Friday, May 22, 2015

XOXO to the OBX: Adventures on The Outer Banks of North Carolina


It's easy enough to kick up one's heels and just relax on The Outer Banks of North Carolina. But if one wants adventure, there's plenty for the taking.


As this occurred during my
first day on the OBX, my legs
had not yet received a proper dose of sun.

During my May stay, I recorded many firsts. First, I attempted the stand-up paddleboat. As you can see, I stood up. What you may not notice is that my SUP was actually stuck in the reeds when I managed to get upright.



Next, I rode a horse. Now, I have ridden a horse before--more than a dozen times, not to be exact. But I had never ridden a horse on the beach. Nor had I ever fallen off a horse. Now I can say I have done both. Although one of our guides blamed my lack of horsemanship for the thud, the fact is, the saddle was not adjusted tightly enough. Thus, the saddle slid off the horse with me on it. But as the aphorism goes, when you fall off a horse, you get right back up. So I did, and I bravely continued the two-hour ride to the beach.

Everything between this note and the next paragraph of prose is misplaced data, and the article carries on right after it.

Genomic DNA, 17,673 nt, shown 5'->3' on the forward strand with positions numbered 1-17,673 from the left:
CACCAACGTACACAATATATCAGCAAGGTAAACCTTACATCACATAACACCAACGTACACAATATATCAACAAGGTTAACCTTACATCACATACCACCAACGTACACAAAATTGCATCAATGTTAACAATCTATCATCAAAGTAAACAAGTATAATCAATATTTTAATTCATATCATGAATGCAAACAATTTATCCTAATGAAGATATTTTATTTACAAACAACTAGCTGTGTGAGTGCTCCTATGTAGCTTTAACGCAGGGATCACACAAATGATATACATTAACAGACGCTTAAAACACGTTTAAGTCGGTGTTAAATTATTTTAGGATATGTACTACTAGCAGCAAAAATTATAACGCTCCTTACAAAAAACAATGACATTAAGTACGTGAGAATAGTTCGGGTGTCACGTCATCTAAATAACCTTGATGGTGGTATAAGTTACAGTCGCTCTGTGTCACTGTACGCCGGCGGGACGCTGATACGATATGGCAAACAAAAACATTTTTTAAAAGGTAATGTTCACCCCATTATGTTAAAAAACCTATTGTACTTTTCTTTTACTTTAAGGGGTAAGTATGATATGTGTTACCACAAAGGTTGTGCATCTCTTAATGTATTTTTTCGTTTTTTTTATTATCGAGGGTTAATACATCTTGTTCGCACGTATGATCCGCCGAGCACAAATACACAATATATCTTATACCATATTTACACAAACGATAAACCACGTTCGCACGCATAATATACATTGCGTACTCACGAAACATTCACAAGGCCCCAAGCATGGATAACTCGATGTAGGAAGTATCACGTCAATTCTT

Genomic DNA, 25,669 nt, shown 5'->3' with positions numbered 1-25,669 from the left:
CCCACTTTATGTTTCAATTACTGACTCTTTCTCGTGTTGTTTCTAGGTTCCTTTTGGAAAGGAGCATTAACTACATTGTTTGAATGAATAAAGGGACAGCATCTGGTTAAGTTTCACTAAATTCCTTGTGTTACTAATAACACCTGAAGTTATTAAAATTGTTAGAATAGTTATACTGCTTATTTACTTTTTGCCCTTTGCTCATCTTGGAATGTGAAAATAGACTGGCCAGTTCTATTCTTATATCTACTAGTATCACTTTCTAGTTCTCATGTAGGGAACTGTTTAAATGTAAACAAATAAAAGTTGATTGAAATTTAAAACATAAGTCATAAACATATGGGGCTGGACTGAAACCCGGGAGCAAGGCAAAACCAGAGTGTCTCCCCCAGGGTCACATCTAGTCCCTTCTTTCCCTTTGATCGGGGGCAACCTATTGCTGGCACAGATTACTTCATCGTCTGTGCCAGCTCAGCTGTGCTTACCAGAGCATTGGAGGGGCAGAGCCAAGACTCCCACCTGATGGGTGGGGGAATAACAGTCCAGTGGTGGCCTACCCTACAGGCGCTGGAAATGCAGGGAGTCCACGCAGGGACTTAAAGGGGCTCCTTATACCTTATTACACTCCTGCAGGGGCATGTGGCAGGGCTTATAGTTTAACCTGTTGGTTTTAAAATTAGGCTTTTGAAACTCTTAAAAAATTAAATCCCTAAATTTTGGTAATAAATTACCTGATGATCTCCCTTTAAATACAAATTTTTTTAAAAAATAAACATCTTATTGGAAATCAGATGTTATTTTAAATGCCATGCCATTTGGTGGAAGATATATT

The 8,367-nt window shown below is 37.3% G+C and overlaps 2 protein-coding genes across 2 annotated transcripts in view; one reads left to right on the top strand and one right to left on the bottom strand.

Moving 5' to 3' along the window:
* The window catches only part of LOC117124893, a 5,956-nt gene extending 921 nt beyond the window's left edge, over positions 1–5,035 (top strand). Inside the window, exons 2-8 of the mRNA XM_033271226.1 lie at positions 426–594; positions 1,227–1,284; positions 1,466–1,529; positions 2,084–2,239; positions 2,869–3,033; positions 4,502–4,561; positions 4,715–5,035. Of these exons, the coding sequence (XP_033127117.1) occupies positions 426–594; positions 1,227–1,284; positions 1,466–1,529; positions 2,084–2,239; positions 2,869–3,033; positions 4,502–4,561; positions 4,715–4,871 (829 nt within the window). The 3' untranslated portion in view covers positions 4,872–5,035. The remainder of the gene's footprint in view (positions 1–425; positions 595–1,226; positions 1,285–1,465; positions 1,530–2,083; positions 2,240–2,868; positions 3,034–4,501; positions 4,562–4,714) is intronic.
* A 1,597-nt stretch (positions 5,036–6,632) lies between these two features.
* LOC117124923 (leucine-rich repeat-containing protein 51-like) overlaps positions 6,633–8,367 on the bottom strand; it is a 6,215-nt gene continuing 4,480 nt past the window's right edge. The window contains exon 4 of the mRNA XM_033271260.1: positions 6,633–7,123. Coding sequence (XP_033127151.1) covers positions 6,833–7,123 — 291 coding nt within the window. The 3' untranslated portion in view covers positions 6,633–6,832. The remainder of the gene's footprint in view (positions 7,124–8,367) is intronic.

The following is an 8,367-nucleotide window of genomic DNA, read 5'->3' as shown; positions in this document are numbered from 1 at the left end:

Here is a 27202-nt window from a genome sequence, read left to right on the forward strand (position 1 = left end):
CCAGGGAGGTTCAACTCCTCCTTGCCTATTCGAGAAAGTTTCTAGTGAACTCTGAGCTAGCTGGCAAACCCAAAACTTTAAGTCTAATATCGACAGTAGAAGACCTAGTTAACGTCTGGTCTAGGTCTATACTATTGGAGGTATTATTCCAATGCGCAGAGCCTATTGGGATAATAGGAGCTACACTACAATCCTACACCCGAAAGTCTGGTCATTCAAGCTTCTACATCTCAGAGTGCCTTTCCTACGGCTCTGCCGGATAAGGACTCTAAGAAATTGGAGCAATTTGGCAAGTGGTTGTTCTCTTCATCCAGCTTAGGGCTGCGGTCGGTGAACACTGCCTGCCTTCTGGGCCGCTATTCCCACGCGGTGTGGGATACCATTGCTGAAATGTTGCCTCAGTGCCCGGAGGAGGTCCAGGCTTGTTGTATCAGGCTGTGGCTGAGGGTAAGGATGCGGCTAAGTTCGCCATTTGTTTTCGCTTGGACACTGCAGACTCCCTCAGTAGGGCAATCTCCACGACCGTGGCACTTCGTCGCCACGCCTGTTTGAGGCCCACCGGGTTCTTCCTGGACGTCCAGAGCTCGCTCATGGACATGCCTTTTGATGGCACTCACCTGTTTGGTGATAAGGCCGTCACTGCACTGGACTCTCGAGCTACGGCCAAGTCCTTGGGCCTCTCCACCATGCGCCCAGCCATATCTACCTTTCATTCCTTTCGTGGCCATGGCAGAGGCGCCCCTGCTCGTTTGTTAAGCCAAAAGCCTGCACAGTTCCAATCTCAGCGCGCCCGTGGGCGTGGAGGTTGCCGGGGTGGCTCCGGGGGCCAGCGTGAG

What a sport!
Aaron Tuell, of the OBX Visitors Bureau,
with his horsey harem.


Forgive me, then, that after the tumble, I did not take to kite flying. But do note that The Outer Banks is a hot spot for the sport. In fact, Kitty Hawk Kites is the oldest kite-flying outfitter in the United States, dating back 41 years.


Next was a climb to the top of the Cape Hatteras Lighthouse. It's the tallest brick lighthouse in North America, at 208 feet. It takes 257 stairs to get to the top, and yessirree, Bob, I took the bait.